Interview With FM Peter Long
FIDE Master, FIDE Trainer, FIDE Arbiter,
FIDE Web Editor
Executive Director of ASEAN Chess Confederation
FIDE Web Editor
Executive Director of ASEAN Chess Confederation
FIDE Rating 2353,
Hairulov: Provide me some brief personal information (eg. your hometown; family, where you learned to play chess; ).
I am from KL and am the eldest of 3 boys. I first learnt about the existence of chess from the Spassky-Fischer Match because it was really big news then but I only really learnt to play chess a bit later when I was around 13 years of age.
Basically I was lucky because I happened to be enrolled in La Salle Petaling Jaya Secondary School when in Form 1 to 3 because the school library was also where the Chess Association of Selangor met every week (under the leadership of Hon. Secretary Laurence How). This was also where the Selangor Open (by far the biggest national chess happening - similar in importance to the Malaysian Chess Festival today) was played every year.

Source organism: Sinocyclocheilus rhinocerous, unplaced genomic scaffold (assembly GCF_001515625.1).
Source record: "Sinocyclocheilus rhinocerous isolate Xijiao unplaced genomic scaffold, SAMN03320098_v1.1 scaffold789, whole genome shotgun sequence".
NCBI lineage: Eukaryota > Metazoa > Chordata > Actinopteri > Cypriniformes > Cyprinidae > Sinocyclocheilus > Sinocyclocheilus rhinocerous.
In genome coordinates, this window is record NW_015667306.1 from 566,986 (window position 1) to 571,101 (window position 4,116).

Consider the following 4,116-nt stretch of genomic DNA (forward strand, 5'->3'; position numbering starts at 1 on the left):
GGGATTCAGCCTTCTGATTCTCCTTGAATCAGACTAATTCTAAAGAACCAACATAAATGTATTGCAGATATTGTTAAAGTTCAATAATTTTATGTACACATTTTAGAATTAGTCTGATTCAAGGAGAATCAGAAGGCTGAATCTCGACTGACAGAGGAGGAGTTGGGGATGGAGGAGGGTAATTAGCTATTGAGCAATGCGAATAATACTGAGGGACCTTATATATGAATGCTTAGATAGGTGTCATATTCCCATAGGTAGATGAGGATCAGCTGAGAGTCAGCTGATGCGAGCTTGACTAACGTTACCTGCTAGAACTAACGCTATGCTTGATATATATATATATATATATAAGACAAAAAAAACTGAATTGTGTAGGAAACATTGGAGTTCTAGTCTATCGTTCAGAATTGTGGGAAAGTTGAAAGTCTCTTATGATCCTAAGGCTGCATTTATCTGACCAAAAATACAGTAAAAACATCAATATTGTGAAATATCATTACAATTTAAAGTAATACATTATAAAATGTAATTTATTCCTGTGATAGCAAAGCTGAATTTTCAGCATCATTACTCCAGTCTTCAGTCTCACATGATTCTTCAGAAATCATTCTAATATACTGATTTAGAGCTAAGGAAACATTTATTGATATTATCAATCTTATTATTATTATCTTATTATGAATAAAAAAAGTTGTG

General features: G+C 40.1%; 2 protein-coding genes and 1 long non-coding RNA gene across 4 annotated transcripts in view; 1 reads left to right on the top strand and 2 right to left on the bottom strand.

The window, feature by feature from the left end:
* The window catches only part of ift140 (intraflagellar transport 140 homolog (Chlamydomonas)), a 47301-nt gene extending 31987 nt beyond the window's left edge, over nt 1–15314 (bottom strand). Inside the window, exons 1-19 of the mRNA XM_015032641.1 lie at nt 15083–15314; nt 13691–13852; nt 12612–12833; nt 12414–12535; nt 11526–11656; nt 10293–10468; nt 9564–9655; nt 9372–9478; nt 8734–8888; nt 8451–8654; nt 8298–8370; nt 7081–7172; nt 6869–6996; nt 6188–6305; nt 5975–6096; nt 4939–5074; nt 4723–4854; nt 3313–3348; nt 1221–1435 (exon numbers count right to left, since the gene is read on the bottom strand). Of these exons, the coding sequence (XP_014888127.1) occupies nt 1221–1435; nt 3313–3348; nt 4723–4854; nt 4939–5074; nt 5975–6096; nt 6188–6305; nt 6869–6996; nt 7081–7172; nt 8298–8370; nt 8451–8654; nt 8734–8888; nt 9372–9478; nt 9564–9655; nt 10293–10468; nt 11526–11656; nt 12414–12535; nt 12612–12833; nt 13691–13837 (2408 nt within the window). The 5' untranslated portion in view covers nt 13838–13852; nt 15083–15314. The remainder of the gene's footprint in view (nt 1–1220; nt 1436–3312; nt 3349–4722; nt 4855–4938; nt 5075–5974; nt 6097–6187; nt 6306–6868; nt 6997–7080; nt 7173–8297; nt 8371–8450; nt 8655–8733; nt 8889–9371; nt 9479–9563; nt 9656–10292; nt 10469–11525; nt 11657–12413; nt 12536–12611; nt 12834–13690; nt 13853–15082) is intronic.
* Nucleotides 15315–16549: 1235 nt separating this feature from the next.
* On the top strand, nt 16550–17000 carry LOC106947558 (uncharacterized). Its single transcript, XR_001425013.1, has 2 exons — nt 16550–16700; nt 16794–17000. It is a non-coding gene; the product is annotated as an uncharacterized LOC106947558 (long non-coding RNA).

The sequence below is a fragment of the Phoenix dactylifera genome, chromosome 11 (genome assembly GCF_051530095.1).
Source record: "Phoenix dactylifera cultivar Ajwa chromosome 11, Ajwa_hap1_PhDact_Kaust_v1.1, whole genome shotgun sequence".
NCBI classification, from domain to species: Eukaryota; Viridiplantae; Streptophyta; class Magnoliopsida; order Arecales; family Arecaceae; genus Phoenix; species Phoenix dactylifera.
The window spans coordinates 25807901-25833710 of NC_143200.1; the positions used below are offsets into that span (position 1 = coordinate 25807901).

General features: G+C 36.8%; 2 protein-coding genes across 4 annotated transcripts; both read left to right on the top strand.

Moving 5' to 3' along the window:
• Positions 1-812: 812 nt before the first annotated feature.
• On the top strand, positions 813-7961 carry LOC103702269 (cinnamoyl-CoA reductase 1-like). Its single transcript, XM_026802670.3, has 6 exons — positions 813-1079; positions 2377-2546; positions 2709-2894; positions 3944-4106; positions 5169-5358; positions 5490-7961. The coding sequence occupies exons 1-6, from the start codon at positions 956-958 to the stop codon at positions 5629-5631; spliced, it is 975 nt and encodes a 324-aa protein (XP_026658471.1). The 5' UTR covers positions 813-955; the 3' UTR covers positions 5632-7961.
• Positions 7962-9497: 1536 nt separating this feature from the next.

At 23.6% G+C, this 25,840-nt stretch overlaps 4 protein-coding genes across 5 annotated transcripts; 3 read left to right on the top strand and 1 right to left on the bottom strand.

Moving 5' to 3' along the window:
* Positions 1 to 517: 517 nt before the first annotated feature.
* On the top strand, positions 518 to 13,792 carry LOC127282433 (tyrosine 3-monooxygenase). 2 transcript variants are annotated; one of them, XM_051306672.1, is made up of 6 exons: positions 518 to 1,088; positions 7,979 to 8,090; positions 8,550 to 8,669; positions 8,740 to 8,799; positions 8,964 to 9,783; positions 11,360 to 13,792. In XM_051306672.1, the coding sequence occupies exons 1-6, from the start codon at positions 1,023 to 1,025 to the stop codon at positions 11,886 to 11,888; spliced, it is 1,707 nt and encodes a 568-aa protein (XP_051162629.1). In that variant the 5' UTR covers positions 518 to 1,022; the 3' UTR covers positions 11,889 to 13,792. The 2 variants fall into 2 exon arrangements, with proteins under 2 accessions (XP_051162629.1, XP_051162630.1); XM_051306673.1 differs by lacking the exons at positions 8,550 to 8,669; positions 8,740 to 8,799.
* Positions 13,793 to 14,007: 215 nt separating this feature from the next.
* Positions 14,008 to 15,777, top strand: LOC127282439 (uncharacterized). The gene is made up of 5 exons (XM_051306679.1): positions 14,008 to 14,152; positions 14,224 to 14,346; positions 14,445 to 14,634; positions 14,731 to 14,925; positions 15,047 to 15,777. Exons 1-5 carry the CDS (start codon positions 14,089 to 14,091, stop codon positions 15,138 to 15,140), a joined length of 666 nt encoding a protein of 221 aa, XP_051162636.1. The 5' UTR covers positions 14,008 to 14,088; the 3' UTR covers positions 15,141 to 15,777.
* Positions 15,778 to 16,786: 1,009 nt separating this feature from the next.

At that time La Salle was so far ahead all other schools in Malaysia (except for our constant rivals from Penang) that practically the entire school team would be selected to represent Selangor each year (there was no Wilayah Persekutuan or MSSKL yet!).
Hairulov: When you start to be serious in chess ?
I grew up in a time where people were much more generous. You cannot imagine how famous names - top national players (too many to mention) would agree to play games with a young player just starting out, giving tips and and to sharing their knowledge. We all loved chess and did not feel we were in competition with each other to the point we kept things to ourselves. Books were to be shared together!
Also my formative years were greatly influenced when I went to the Royal Military College (RMC) in Form 4-5 because I suddenly lost the easy and privileged access to chess that I so enjoyed when in La Salle but on the other hand the RMC motto of "Serve to Lead" reinforced my youthful idealism and has been almost the guiding principle of my life and in everything that I do.